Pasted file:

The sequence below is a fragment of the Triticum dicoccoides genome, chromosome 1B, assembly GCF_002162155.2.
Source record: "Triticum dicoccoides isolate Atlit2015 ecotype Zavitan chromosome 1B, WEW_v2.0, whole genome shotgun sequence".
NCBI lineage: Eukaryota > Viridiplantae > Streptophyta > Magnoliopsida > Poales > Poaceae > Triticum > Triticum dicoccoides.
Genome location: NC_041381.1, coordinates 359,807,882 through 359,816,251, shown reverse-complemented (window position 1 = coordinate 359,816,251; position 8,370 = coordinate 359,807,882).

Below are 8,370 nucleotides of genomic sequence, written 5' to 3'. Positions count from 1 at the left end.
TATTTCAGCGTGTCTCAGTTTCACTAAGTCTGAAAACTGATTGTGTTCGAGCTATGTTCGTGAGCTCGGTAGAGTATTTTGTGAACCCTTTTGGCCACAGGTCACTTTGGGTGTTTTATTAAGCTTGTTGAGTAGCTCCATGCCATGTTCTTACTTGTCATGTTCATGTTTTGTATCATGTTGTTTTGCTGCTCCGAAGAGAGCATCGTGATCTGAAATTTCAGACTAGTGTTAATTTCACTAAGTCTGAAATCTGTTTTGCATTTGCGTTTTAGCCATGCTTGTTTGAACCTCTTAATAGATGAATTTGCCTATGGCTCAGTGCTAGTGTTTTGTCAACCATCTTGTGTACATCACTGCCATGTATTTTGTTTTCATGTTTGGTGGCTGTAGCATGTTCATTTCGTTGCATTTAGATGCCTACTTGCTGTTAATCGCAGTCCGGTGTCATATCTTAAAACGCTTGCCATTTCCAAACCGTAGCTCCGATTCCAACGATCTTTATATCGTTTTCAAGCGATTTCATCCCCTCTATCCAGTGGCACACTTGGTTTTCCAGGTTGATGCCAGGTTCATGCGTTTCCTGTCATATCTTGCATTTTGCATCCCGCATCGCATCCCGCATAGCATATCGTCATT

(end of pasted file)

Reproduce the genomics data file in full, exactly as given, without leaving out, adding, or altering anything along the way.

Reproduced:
The sequence below is a fragment of the Triticum dicoccoides genome, chromosome 1B, assembly GCF_002162155.2.
Source record: "Triticum dicoccoides isolate Atlit2015 ecotype Zavitan chromosome 1B, WEW_v2.0, whole genome shotgun sequence".
NCBI lineage: Eukaryota > Viridiplantae > Streptophyta > Magnoliopsida > Poales > Poaceae > Triticum > Triticum dicoccoides.
Genome location: NC_041381.1, coordinates 359,807,882 through 359,816,251, shown reverse-complemented (window position 1 = coordinate 359,816,251; position 8,370 = coordinate 359,807,882).

Below are 8,370 nucleotides of genomic sequence, written 5' to 3'. Positions count from 1 at the left end.
TATTTCAGCGTGTCTCAGTTTCACTAAGTCTGAAAACTGATTGTGTTCGAGCTATGTTCGTGAGCTCGGTAGAGTATTTTGTGAACCCTTTTGGCCACAGGTCACTTTGGGTGTTTTATTAAGCTTGTTGAGTAGCTCCATGCCATGTTCTTACTTGTCATGTTCATGTTTTGTATCATGTTGTTTTGCTGCTCCGAAGAGAGCATCGTGATCTGAAATTTCAGACTAGTGTTAATTTCACTAAGTCTGAAATCTGTTTTGCATTTGCGTTTTAGCCATGCTTGTTTGAACCTCTTAATAGATGAATTTGCCTATGGCTCAGTGCTAGTGTTTTGTCAACCATCTTGTGTACATCACTGCCATGTATTTTGTTTTCATGTTTGGTGGCTGTAGCATGTTCATTTCGTTGCATTTAGATGCCTACTTGCTGTTAATCGCAGTCCGGTGTCATATCTTAAAACGCTTGCCATTTCCAAACCGTAGCTCCGATTCCAACGATCTTTATATCGTTTTCAAGCGATTTCATCCCCTCTATCCAGTGGCACACTTGGTTTTCCAGGTTGATGCCAGGTTCATGCGTTTCCTGTCATATCTTGCATTTTGCATCCCGCATCGCATCCCGCATAGCATATCGTCATT